N - LAMEC API Batch Script Generator
As referenced in Deliverable M, the second core element of the UAIF LAMEC API, represented by component (N) in Fig. 1, uses the above-mentioned repository to generate new batch script segments. This approach reduces the barrier for entry for AI researchers who may not be familiar with modules in HPC environments, and it saves time through automation for experienced users. Additional components, such as AI model scripts or datasets for training and inference, are planned for later inclusion. The implementation is work in progress, but both core elements of the UAIF LAMEC API were demonstrated on selected HPC systems during the "all hands meeting" at the European Organization for Nuclear Research (CERN) in January 2023.
O - Open HPC/AI Script Generator Web Page(s)
Component (O) in Fig. 1 represents the open HPC/AI job script generator web page(s) that employ the implementation of the UAIF LAMEC API. This concept is based on existing job script generators like those available at the Swiss National Supercomputing Centre (CSCS) or the National Energy Research Scientific Computing Center (NERSC). The difference lies in the use of UAIF components with a specific focus on AI toolsets. The job script generator may be hosted at several sites to offer seamless access to AI tools on a variety of HPC systems, not just one per HPC site.
The software infrastructure layer components (P) – (S), depicted in Fig. 1, are presented in this section. This layer contains four components, i.e., basic science libraries (P), DL libraries (Q), distributed DL tools (R), and hyperparameter tuner (S), which are described in the following Deliverables P - S. Again, a green arrow represents adoptions (see the connection to the hardware layer in Fig. 1, presented in the Deliverable Hardware Infrastructures).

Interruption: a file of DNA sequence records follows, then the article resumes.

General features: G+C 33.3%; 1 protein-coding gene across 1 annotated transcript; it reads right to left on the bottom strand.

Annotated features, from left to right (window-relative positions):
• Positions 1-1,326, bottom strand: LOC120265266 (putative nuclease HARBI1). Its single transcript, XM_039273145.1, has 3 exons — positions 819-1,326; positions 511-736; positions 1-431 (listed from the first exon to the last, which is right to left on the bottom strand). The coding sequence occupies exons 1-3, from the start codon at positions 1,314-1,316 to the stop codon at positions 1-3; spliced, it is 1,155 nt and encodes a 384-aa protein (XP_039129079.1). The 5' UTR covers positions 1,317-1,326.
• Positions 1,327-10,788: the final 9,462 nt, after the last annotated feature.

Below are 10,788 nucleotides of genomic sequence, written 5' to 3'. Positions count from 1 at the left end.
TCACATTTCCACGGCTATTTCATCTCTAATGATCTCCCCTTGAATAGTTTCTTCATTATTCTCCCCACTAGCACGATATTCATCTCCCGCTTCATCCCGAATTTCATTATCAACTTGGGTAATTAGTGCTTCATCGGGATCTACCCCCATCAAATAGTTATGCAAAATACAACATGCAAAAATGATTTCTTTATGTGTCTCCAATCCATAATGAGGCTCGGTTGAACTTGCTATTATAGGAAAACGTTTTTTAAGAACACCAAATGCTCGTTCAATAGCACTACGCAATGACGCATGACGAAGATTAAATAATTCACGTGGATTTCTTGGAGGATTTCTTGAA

P - Basic Science Libraries
Despite the massive increase in DL tools and packages, and their uptake in the AI communities, there remains a core of basic science libraries heavily used by CoE RAISE communities. Examples of these basic science libraries for AI are NumPy and scikit-learn. This building block (P) in Fig. 1 of the UAIF also includes simulation science codes, e.g., those using numerical methods based on known physical laws and that have the potential to benefit from coupling to AI models. Since the CoE RAISE project focuses primarily on AI models, the various relevant simulation science codes have been kept out of the UAIF software layout plan. Instead, the reader is referred to the Fact Sheets of the CoE RAISE use case applications that have been described in "D2.10 - Monitoring Report" (M18). They include simulation science codes where relevant.
Q - Deep Learning Libraries
The UAIF recommends the use of PyTorch and TensorFlow. CoE RAISE has tested their performance and scalability in depth using various applications during the last two years. Although these two libraries were featured in previous UAIF software layout plans, this component (Q) is marked as ‘NEW’ in Fig. 1 due to the inclusion of the NVIDIA Data Loading Library (DALI) since the last reporting period. DALI further increases the performance of PyTorch and TensorFlow. This inclusion is represented by component (Q) in Fig. 1 in parenthesis due to the proprietary nature and support for NVIDIA GPUs. At the time of writing, CoE RAISE continues to investigate libraries of other GPU vendors such as from Advanced Micro Devices (AMD).